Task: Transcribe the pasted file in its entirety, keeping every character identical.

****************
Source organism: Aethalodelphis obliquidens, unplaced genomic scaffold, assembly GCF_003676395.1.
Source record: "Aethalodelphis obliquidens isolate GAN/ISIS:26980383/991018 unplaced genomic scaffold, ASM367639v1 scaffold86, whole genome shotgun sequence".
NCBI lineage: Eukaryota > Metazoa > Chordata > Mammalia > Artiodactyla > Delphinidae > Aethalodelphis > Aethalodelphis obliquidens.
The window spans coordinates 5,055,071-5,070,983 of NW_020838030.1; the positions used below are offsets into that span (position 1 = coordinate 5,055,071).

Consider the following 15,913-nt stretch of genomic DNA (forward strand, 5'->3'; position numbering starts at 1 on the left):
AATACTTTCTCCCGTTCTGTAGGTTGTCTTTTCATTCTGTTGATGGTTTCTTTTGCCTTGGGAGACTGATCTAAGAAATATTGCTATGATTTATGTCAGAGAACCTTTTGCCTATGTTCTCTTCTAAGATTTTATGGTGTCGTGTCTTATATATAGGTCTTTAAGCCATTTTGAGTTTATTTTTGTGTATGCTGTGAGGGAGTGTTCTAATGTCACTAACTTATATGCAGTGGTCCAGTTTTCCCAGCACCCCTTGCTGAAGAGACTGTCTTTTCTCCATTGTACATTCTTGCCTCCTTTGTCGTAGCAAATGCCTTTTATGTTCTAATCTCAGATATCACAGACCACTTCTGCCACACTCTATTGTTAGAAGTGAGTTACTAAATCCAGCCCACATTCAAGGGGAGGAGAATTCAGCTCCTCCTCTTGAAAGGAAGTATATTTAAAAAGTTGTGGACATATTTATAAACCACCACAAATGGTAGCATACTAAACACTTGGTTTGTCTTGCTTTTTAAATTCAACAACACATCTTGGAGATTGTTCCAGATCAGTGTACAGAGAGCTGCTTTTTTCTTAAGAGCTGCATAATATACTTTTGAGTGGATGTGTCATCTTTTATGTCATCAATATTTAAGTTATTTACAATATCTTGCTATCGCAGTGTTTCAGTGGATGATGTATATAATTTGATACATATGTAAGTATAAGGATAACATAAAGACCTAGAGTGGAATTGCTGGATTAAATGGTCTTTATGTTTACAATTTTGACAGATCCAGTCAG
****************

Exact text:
Source organism: Aethalodelphis obliquidens, unplaced genomic scaffold, assembly GCF_003676395.1.
Source record: "Aethalodelphis obliquidens isolate GAN/ISIS:26980383/991018 unplaced genomic scaffold, ASM367639v1 scaffold86, whole genome shotgun sequence".
NCBI lineage: Eukaryota > Metazoa > Chordata > Mammalia > Artiodactyla > Delphinidae > Aethalodelphis > Aethalodelphis obliquidens.
The window spans coordinates 5,055,071-5,070,983 of NW_020838030.1; the positions used below are offsets into that span (position 1 = coordinate 5,055,071).

Consider the following 15,913-nt stretch of genomic DNA (forward strand, 5'->3'; position numbering starts at 1 on the left):
AATACTTTCTCCCGTTCTGTAGGTTGTCTTTTCATTCTGTTGATGGTTTCTTTTGCCTTGGGAGACTGATCTAAGAAATATTGCTATGATTTATGTCAGAGAACCTTTTGCCTATGTTCTCTTCTAAGATTTTATGGTGTCGTGTCTTATATATAGGTCTTTAAGCCATTTTGAGTTTATTTTTGTGTATGCTGTGAGGGAGTGTTCTAATGTCACTAACTTATATGCAGTGGTCCAGTTTTCCCAGCACCCCTTGCTGAAGAGACTGTCTTTTCTCCATTGTACATTCTTGCCTCCTTTGTCGTAGCAAATGCCTTTTATGTTCTAATCTCAGATATCACAGACCACTTCTGCCACACTCTATTGTTAGAAGTGAGTTACTAAATCCAGCCCACATTCAAGGGGAGGAGAATTCAGCTCCTCCTCTTGAAAGGAAGTATATTTAAAAAGTTGTGGACATATTTATAAACCACCACAAATGGTAGCATACTAAACACTTGGTTTGTCTTGCTTTTTAAATTCAACAACACATCTTGGAGATTGTTCCAGATCAGTGTACAGAGAGCTGCTTTTTTCTTAAGAGCTGCATAATATACTTTTGAGTGGATGTGTCATCTTTTATGTCATCAATATTTAAGTTATTTACAATATCTTGCTATCGCAGTGTTTCAGTGGATGATGTATATAATTTGATACATATGTAAGTATAAGGATAACATAAAGACCTAGAGTGGAATTGCTGGATTAAATGGTCTTTATGTTTACAATTTTGACAGATCCAGTCAG